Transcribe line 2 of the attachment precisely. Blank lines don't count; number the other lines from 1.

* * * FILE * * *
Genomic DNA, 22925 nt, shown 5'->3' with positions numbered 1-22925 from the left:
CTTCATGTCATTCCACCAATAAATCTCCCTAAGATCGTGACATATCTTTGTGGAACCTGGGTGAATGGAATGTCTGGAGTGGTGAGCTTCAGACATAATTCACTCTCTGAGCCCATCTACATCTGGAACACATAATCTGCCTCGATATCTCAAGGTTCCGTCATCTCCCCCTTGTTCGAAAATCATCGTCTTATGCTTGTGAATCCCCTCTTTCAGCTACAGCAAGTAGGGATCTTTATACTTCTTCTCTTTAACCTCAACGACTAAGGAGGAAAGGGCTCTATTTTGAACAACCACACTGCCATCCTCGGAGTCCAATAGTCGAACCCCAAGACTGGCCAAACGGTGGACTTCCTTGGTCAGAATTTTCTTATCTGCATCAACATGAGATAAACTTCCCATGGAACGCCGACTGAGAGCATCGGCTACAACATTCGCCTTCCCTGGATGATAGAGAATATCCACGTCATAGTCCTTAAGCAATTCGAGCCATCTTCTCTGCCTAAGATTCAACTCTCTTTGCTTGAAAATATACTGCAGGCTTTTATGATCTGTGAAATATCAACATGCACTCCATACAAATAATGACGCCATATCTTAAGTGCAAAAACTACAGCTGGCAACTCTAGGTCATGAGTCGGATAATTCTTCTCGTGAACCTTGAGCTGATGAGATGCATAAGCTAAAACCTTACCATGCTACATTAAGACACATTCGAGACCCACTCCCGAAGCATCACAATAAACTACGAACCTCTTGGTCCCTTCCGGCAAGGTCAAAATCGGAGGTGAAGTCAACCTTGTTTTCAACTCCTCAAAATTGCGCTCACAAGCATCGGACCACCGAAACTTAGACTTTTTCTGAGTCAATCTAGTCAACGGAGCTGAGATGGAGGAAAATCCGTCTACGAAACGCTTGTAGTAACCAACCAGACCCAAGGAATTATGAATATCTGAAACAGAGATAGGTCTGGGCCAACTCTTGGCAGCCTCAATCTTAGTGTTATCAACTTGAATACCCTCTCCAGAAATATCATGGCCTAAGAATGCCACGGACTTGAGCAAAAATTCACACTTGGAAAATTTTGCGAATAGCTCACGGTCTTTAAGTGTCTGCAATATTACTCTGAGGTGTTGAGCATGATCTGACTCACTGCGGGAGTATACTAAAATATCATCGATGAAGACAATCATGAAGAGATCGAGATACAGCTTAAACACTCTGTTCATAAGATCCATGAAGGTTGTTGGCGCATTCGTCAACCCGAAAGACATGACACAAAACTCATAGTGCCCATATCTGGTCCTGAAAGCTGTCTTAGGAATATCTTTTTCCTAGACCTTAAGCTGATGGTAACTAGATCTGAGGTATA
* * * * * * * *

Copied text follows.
CTTCATGTCATTCCACCAATAAATCTCCCTAAGATCGTGACATATCTTTGTGGAACCTGGGTGAATGGAATGTCTGGAGTGGTGAGCTTCAGACATAATTCACTCTCTGAGCCCATCTACATCTGGAACACATAATCTGCCTCGATATCTCAAGGTTCCGTCATCTCCCCCTTGTTCGAAAATCATCGTCTTATGCTTGTGAATCCCCTCTTTCAGCTACAGCAAGTAGGGATCTTTATACTTCTTCTCTTTAACCTCAACGACTAAGGAGGAAAGGGCTCTATTTTGAACAACCACACTGCCATCCTCGGAGTCCAATAGTCGAACCCCAAGACTGGCCAAACGGTGGACTTCCTTGGTCAGAATTTTCTTATCTGCATCAACATGAGATAAACTTCCCATGGAACGCCGACTGAGAGCATCGGCTACAACATTCGCCTTCCCTGGATGATAGAGAATATCCACGTCATAGTCCTTAAGCAATTCGAGCCATCTTCTCTGCCTAAGATTCAACTCTCTTTGCTTGAAAATATACTGCAGGCTTTTATGATCTGTGAAATATCAACATGCACTCCATACAAATAATGACGCCATATCTTAAGTGCAAAAACTACAGCTGGCAACTCTAGGTCATGAGTCGGATAATTCTTCTCGTGAACCTTGAGCTGATGAGATGCATAAGCTAAAACCTTACCATGCTACATTAAGACACATTCGAGACCCACTCCCGAAGCATCACAATAAACTACGAACCTCTTGGTCCCTTCCGGCAAGGTCAAAATCGGAGGTGAAGTCAACCTTGTTTTCAACTCCTCAAAATTGCGCTCACAAGCATCGGACCACCGAAACTTAGACTTTTTCTGAGTCAATCTAGTCAACGGAGCTGAGATGGAGGAAAATCCGTCTACGAAACGCTTGTAGTAACCAACCAGACCCAAGGAATTATGAATATCTGAAACAGAGATAGGTCTGGGCCAACTCTTGGCAGCCTCAATCTTAGTGTTATCAACTTGAATACCCTCTCCAGAAATATCATGGCCTAAGAATGCCACGGACTTGAGCAAAAATTCACACTTGGAAAATTTTGCGAATAGCTCACGGTCTTTAAGTGTCTGCAATATTACTCTGAGGTGTTGAGCATGATCTGACTCACTGCGGGAGTATACTAAAATATCATCGATGAAGACAATCATGAAGAGATCGAGATACAGCTTAAACACTCTGTTCATAAGATCCATGAAGGTTGTTGGCGCATTCGTCAACCCGAAAGACATGACACAAAACTCATAGTGCCCATATCTGGTCCTGAAAGCTGTCTTAGGAATATCTTTTTCCTAGACCTTAAGCTGATGGTAACTAGATCTGAGGTATA